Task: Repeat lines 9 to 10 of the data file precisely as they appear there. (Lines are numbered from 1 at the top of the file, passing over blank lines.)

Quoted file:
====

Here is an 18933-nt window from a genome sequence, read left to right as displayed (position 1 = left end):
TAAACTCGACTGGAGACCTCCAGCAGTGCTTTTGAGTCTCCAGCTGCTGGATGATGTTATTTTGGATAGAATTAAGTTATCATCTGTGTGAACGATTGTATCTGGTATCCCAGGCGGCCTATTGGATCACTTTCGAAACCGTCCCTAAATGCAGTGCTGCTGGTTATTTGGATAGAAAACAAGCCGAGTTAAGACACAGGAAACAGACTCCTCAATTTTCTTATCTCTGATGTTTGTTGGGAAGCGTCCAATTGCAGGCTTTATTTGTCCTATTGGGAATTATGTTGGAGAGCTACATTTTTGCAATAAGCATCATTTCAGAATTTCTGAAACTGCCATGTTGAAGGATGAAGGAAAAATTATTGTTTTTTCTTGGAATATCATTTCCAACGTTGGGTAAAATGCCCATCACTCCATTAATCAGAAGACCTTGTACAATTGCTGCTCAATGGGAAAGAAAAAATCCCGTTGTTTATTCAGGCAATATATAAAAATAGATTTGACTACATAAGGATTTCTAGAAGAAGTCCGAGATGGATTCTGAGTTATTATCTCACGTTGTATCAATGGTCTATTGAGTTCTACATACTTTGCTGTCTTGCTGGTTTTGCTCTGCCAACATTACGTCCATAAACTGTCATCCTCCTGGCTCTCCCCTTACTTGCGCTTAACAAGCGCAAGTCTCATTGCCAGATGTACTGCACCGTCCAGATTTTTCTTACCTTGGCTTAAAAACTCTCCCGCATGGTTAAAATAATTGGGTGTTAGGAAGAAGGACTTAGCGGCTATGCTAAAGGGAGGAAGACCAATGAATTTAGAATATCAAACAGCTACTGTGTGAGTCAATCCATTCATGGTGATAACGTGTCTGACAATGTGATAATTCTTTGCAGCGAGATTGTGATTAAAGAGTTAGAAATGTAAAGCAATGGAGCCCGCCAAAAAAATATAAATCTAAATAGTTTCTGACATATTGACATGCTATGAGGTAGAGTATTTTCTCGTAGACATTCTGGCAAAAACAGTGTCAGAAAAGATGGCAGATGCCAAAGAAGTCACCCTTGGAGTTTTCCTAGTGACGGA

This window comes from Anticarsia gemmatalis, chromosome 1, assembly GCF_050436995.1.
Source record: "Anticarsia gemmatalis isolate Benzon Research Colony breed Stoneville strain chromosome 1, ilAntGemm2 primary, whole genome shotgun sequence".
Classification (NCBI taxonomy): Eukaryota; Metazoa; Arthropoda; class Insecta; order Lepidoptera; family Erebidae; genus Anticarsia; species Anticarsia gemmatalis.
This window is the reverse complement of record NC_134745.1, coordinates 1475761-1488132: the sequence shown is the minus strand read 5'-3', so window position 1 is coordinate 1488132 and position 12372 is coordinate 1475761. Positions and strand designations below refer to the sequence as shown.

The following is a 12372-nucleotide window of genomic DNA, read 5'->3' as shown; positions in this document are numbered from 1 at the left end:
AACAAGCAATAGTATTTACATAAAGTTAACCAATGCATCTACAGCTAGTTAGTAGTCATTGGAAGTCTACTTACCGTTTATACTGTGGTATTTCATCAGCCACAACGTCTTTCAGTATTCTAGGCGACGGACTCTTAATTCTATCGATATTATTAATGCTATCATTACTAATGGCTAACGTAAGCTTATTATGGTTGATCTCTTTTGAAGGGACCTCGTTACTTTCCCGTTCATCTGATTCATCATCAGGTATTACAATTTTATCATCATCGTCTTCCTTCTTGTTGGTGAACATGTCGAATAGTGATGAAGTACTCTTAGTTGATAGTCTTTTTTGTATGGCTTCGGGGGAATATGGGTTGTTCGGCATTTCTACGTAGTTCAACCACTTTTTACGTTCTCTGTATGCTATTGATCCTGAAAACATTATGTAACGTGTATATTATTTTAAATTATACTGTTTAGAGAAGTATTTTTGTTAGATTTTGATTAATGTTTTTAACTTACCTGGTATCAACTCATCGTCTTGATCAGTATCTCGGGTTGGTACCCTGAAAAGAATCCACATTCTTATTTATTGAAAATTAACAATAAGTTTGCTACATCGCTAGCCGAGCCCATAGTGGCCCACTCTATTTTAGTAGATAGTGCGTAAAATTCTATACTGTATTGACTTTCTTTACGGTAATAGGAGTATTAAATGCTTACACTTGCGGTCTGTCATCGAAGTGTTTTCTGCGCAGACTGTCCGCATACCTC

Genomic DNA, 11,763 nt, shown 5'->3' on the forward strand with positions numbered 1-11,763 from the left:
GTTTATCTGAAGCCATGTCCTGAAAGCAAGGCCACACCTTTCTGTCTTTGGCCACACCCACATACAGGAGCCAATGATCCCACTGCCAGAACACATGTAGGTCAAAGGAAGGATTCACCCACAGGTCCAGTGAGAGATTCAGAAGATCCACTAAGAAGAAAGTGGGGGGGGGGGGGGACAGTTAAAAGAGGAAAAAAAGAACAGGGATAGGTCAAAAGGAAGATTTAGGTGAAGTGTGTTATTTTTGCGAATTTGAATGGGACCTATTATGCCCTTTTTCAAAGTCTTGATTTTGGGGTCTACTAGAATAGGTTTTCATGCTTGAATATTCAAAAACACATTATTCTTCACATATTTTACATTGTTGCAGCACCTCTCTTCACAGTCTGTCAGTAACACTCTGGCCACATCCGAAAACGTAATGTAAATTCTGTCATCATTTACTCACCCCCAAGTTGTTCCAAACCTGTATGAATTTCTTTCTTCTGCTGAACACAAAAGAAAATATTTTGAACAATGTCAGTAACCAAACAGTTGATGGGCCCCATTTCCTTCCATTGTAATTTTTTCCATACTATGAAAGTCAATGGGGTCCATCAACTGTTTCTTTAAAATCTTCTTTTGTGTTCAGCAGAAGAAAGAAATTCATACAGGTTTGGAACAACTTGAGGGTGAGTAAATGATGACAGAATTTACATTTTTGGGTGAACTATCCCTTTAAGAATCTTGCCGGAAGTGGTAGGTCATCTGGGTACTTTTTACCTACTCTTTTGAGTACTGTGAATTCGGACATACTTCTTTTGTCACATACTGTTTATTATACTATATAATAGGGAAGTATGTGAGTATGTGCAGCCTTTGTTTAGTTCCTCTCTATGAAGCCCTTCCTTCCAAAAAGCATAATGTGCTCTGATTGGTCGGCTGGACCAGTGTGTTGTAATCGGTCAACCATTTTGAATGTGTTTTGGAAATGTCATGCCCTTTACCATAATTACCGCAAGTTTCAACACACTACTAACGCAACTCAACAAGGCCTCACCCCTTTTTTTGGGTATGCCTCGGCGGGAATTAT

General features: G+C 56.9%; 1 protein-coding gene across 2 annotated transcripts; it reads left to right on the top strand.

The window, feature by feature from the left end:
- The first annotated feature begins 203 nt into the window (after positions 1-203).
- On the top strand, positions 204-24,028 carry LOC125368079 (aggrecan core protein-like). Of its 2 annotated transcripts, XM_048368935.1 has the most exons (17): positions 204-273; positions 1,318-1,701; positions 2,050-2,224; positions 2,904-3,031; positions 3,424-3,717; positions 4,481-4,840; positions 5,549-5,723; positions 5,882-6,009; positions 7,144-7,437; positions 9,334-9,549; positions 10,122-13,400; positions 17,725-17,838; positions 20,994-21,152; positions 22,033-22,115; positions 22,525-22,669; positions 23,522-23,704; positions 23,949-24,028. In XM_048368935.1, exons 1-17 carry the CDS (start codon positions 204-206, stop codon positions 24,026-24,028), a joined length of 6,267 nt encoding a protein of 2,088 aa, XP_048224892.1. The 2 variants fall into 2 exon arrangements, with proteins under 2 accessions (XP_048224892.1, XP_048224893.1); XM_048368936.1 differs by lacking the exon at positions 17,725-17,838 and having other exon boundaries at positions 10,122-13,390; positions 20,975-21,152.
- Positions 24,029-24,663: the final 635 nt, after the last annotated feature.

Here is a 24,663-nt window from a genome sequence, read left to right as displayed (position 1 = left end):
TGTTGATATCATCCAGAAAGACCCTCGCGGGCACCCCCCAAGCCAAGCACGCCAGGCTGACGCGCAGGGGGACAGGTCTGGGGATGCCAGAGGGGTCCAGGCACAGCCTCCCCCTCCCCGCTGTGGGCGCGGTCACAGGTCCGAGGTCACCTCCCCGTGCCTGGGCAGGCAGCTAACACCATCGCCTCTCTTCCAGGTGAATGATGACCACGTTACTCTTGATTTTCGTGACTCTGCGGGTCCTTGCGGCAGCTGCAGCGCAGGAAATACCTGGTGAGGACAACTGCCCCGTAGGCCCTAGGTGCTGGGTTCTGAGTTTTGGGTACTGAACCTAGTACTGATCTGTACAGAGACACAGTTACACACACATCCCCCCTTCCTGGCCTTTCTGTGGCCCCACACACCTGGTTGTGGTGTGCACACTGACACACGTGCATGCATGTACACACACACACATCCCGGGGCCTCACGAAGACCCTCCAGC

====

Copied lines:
Genomic DNA, 11,763 nt, shown 5'->3' on the forward strand with positions numbered 1-11,763 from the left:
GTTTATCTGAAGCCATGTCCTGAAAGCAAGGCCACACCTTTCTGTCTTTGGCCACACCCACATACAGGAGCCAATGATCCCACTGCCAGAACACATGTAGGTCAAAGGAAGGATTCACCCACAGGTCCAGTGAGAGATTCAGAAGATCCACTAAGAAGAAAGTGGGGGGGGGGGGGGACAGTTAAAAGAGGAAAAAAAGAACAGGGATAGGTCAAAAGGAAGATTTAGGTGAAGTGTGTTATTTTTGCGAATTTGAATGGGACCTATTATGCCCTTTTTCAAAGTCTTGATTTTGGGGTCTACTAGAATAGGTTTTCATGCTTGAATATTCAAAAACACATTATTCTTCACATATTTTACATTGTTGCAGCACCTCTCTTCACAGTCTGTCAGTAACACTCTGGCCACATCCGAAAACGTAATGTAAATTCTGTCATCATTTACTCACCCCCAAGTTGTTCCAAACCTGTATGAATTTCTTTCTTCTGCTGAACACAAAAGAAAATATTTTGAACAATGTCAGTAACCAAACAGTTGATGGGCCCCATTTCCTTCCATTGTAATTTTTTCCATACTATGAAAGTCAATGGGGTCCATCAACTGTTTCTTTAAAATCTTCTTTTGTGTTCAGCAGAAGAAAGAAATTCATACAGGTTTGGAACAACTTGAGGGTGAGTAAATGATGACAGAATTTACATTTTTGGGTGAACTATCCCTTTAAGAATCTTGCCGGAAGTGGTAGGTCATCTGGGTACTTTTTACCTACTCTTTTGAGTACTGTGAATTCGGACATACTTCTTTTGTCACATACTGTTTATTATACTATATAATAGGGAAGTATGTGAGTATGTGCAGCCTTTGTTTAGTTCCTCTCTATGAAGCCCTTCCTTCCAAAAAGCATAATGTGCTCTGATTGGTCGGCTGGACCAGTGTGTTGTAATCGGTCAACCATTTTGAATGTGTTTTGGAAATGTCATGCCCTTTACCATAATTACCGCAAGTTTCAACACACTACTAACGCAACTCAACAAGGCCTCACCCCTTTTTTTGGGTATGCCTCGGCGGGAATTAT